God would rather have our loyalty and obedience than the sacrifice of worldly possessions or the additional doctrines adherence to doctrinal trends [2]. Our dedication to His word and our personal communication to Him through prayer connects us deeper to Him. Love for God is explained in the works of Christ [3]. He loves us knowing our worst secrets [4], before we ever had opportunity to succeed [5]. In each of these verses, He comes to us a loving Father, who loved us before we knew Him, before we gave our lives to Him.l Without loving him, taking his name upon us, doing the works associated with being a Christian, becomes chores instead of natural habits. This attitude will lead to bitterness and anger when we lose sight of His plan for us. We are trained to think we haven’t done enough works to merit his blessings. We often come to him with repentance, rather than praises and honoring of His works. As an example of this, my family, having lost a grandparent, was told that praying more and following the Church’s teachings would have saved her. Our love and reverence for the Father comes from the love and sacrifice he gave to us, when we deserved it the least. His love is infinite, accepting us exactly as we are, as he knew before we came to be. Nothing about God’s love is based on your loyalty or sacrifices for any man’s ministry, everything comes from Christ’s ministry living out through us.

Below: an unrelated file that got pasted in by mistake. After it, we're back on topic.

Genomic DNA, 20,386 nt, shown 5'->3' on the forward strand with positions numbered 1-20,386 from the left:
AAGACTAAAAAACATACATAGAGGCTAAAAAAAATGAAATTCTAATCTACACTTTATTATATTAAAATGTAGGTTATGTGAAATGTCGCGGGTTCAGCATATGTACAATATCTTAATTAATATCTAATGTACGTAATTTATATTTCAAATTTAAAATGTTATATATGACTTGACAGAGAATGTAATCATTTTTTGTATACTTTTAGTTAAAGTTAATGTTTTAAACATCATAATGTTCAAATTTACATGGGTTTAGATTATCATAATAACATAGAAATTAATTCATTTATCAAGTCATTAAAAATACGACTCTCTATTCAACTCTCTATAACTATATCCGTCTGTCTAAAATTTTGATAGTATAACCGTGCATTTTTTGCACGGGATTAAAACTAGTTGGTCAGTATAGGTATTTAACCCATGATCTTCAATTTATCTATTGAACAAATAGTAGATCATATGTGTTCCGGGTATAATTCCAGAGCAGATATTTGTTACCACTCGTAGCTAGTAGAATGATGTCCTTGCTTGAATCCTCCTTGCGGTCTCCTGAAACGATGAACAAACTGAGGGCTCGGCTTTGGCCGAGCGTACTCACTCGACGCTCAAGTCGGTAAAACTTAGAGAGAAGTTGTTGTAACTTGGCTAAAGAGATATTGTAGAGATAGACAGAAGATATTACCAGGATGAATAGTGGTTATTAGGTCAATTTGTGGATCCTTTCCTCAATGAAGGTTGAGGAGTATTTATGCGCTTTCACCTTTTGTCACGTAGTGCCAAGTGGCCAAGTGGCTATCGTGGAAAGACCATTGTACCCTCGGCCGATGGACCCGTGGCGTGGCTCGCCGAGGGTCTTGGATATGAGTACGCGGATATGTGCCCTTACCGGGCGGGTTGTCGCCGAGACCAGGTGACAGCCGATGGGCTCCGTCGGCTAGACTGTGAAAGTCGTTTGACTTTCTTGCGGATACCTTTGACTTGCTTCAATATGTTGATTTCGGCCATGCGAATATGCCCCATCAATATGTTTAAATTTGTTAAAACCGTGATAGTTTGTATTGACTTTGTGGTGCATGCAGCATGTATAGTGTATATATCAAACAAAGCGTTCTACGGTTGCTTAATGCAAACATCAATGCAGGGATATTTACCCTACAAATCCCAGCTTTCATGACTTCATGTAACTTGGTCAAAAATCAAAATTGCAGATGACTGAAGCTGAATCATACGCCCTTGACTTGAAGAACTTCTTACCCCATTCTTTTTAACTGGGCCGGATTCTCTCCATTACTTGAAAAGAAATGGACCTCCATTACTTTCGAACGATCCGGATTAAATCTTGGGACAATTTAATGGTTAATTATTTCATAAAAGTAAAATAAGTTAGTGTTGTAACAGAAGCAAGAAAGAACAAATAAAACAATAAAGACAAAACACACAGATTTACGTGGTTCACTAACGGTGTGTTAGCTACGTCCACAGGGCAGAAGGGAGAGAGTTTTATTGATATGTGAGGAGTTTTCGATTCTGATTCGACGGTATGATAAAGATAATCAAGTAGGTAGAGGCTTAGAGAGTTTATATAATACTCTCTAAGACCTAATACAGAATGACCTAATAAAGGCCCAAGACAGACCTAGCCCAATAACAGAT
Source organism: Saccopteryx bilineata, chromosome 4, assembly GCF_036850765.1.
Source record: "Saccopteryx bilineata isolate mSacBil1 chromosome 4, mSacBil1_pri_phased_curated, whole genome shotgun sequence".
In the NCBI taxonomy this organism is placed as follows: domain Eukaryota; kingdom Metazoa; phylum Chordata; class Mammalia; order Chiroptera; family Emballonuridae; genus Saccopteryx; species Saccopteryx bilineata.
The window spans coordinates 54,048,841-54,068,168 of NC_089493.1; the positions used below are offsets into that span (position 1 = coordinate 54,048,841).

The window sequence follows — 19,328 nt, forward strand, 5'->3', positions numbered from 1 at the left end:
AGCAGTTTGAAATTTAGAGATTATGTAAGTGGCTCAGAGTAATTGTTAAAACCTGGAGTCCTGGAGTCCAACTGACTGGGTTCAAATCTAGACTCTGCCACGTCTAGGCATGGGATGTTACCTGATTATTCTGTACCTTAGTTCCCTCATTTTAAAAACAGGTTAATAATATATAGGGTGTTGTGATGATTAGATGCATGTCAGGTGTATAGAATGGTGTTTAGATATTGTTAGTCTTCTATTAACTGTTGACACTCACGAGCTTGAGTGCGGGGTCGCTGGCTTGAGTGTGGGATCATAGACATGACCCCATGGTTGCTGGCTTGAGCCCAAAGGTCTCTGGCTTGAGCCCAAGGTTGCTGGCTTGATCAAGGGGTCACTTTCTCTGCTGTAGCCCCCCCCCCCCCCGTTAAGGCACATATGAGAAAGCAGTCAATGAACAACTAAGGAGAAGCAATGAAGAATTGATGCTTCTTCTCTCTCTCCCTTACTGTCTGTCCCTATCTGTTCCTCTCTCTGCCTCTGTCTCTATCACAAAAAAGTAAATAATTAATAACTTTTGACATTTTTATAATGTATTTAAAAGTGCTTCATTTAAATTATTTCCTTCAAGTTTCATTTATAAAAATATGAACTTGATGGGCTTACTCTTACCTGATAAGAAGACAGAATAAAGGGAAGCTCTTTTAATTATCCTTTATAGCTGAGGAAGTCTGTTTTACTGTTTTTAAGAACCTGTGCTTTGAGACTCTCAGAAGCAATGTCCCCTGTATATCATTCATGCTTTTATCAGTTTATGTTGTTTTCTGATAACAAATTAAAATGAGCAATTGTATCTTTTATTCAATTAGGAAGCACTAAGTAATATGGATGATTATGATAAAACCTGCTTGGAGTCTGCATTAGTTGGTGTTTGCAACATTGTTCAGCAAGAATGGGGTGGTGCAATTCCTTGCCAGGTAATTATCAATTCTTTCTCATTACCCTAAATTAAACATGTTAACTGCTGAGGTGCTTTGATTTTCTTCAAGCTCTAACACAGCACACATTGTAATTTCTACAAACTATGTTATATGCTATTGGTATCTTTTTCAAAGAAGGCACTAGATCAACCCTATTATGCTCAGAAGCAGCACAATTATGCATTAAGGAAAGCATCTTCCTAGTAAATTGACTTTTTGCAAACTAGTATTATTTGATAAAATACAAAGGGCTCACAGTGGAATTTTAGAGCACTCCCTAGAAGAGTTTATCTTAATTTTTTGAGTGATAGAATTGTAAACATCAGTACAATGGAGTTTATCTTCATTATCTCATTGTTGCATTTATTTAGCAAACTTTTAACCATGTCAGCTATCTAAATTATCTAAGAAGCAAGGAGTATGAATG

Love Others

When God asks us to love others and help them through tough times, we tend to only think in big moments. We plan mission trips, food drives, helping the impoverished, and such because, that’s what we just know Churches do. All of that helps, it all makes a world of difference in many lives. But how often do we see an opportunity to help someone and we let it pass by because it might make us uncomfortable, or is not exactly our problem to fix, or, really, just distrusting the recipient’s intentions? We are called to be cups overflowing with His love and help to fellow Christians and those who do not know his love. We are to work daily so that we may support ourselves and help others, thereby earning the respect of those outside our faith [6]. God is not asking us to put ourselves into a bind or to worry about where the gifts will go once they leave our hands, rather he is challenging us. He asks us to take some of what we’ve already been blessed with and do the most good with it that we can personally. He has promised to provide for us and bless us until we overflow, if only we will share his love and blessings with others. [7] At times, it can feel that we are helping those who would not help themselves, that they have brought the misfortune on themselves, or that maybe they are bad people. However, becoming a positive impact on those around us, in our day to day lives, can come in small quantities. Sometimes, buying someone’s lunch or listening to them or helping them through tough times can be the light in their day to bring us all closer together as part of God’s children. We have the power to change the lives of those around us simply through love and generosity. Individually we strive to be the Gospel of God’s love to everyone around us. “Warn those who are idle and disruptive, encourage the disheartened, help the weak, be patient with everyone… always strive to do what is good for each other and everyone else.” [8]

Love You